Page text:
Healing effects of the sun

The controversy surrounding the positive and negative effects of UV rays on human health continues, however, more and more people are afraid of skin cancer and early aging caused by the sun. However, the star that gives light and life to all living things plays an indispensable role in maintaining health, not only thanks to vitamin D. UC San Diego researchers studied satellite measurements of sunlight and cloudiness during the winter to estimate serum vitamin D levels in 177 countries. Data collection revealed an association between low vitamin levels and the risk of colorectal and breast cancer. According to the researchers, “The amount of sun exposure you get during the day is key to maintaining a healthy circadian rhythm. These rhythms include physical, mental and behavioral changes that occur over a 24-hour cycle and respond to light and dark,” says the National Institute of General Medical Sciences (NIGMS). The sleep-wake cycle largely depends on the morning dose of sunlight. Natural daylight allows the internal biological clock to tune in to the active phase of the day. That is why it is so important to be in the sun in the morning, or at least let the sun’s rays into your room. The less natural light we get in the morning, the harder it is for the body to fall asleep at the right time. As you know, regular sun exposure naturally increases serotonin levels, which makes a person more alert and active. A positive correlation between serotonin levels and sunlight has been found in volunteers. In a sample of 101 healthy men, the researchers found that the presence of serotonin in the brain decreased to a minimum during the winter months, while its highest level was observed when the participants were under sunlight for a long time. Seasonal affective disorder, which is characterized by depression and mood swings, is also associated with a lack of sunlight. Dr. Timo Partonen from the University of Helsinki, along with a team of researchers, found that blood levels of cholecalciferol, also known as vitamin D3, are relatively low during winter. Sun exposure during the summer can supply the body with this vitamin to last through the winter, which promotes the production of vitamin D, which increases serotonin levels. The skin, when exposed to ultraviolet rays, releases a compound called nitric oxide, which lowers blood pressure. In a recent study from the University of Edinburgh, dermatologists examined the blood pressure of 34 volunteers exposed to UV lamps. During one session, they were exposed to light with UV rays, during another, the UV rays were blocked, leaving only light and heat on the skin. The result showed a significant reduction in blood pressure after UV treatments, which cannot be said for other sessions.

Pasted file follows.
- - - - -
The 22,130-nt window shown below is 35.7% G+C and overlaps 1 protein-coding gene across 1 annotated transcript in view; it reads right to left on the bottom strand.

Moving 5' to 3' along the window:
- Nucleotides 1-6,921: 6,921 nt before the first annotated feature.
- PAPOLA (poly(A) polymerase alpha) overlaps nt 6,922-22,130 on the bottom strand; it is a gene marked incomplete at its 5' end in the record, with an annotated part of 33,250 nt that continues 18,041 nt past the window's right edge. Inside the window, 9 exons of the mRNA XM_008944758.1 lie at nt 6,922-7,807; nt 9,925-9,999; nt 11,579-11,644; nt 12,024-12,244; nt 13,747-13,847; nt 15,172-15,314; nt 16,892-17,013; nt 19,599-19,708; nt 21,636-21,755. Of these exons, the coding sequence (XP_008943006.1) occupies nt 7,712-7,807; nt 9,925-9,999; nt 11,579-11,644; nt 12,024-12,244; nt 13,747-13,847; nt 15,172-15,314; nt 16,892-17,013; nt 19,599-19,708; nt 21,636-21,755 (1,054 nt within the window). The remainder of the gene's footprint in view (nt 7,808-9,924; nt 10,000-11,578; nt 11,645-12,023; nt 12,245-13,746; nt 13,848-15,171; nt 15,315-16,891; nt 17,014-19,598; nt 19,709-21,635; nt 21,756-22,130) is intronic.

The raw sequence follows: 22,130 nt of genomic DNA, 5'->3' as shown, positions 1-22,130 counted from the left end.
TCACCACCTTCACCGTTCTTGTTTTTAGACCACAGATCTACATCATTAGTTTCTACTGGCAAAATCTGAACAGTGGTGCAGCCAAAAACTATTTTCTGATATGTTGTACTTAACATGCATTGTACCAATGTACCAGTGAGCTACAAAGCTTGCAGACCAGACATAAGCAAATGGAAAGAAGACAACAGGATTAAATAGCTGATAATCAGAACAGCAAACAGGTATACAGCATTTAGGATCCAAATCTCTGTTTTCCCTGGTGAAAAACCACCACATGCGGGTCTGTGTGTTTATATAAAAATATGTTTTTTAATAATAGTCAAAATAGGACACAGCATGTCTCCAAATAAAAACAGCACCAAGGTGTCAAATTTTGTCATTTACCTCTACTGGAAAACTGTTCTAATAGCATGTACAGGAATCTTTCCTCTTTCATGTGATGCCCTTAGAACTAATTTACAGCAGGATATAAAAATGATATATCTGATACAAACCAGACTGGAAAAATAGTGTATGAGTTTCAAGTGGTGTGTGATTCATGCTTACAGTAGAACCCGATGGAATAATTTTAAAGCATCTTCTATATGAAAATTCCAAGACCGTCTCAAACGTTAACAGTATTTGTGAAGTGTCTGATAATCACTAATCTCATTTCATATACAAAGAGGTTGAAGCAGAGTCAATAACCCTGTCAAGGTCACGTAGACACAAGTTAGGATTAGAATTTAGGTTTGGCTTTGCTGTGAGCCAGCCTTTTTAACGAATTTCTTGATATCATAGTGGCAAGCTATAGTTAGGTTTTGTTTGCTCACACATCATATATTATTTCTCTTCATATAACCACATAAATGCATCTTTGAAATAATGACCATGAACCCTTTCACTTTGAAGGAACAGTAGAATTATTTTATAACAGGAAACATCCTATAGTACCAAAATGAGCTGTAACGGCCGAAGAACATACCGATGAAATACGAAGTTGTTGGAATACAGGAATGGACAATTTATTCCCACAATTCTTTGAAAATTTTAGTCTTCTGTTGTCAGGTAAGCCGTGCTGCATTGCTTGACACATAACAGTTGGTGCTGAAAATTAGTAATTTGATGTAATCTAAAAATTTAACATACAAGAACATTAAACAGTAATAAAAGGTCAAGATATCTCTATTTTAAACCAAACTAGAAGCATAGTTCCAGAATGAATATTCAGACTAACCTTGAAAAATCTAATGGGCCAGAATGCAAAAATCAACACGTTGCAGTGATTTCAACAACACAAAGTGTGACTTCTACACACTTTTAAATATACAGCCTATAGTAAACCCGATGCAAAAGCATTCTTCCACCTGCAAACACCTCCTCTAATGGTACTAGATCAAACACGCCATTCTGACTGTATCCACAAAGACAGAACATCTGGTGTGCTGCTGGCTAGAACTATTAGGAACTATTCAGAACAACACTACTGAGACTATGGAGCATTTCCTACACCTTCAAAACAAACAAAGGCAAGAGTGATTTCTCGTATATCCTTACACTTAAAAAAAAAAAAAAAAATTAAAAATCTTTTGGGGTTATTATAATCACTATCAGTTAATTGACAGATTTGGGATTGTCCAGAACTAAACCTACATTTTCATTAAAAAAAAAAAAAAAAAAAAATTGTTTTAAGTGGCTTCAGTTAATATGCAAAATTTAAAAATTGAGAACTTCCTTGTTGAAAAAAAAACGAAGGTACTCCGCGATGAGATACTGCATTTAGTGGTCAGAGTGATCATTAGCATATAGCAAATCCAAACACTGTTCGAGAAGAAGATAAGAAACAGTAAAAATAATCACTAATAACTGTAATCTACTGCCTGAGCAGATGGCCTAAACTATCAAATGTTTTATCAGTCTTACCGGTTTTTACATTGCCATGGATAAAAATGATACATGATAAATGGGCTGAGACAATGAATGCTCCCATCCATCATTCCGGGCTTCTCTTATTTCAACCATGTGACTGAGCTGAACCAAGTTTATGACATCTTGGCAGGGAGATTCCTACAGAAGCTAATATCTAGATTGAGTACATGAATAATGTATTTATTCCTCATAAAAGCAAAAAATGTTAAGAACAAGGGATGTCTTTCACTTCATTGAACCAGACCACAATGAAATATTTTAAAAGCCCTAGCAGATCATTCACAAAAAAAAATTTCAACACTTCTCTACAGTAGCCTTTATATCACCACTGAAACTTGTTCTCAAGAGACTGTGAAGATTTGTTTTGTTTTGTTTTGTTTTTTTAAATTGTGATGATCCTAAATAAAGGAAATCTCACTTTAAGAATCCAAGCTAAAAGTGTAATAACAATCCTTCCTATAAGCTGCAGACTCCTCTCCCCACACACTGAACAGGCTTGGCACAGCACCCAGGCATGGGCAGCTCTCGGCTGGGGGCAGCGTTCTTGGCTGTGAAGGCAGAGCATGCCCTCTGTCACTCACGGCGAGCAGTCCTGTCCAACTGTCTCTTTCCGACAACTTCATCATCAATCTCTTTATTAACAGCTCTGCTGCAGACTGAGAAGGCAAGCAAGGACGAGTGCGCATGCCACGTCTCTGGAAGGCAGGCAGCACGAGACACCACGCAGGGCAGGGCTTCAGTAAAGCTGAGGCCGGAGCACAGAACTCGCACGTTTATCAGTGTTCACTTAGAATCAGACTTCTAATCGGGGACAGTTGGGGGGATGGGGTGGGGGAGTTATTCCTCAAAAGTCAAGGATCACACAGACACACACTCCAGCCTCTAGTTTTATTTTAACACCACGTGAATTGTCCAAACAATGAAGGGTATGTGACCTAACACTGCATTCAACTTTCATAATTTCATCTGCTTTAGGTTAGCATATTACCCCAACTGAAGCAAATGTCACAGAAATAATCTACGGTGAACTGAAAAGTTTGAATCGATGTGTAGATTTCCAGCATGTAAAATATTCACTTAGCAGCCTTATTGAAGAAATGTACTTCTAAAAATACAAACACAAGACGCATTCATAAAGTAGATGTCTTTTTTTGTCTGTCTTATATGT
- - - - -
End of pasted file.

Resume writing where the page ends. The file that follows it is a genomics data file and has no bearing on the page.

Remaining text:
The photo shows people with tuberculosis in Northern Europe, a disease often caused by vitamin D deficiency. Patients are sunbathing.


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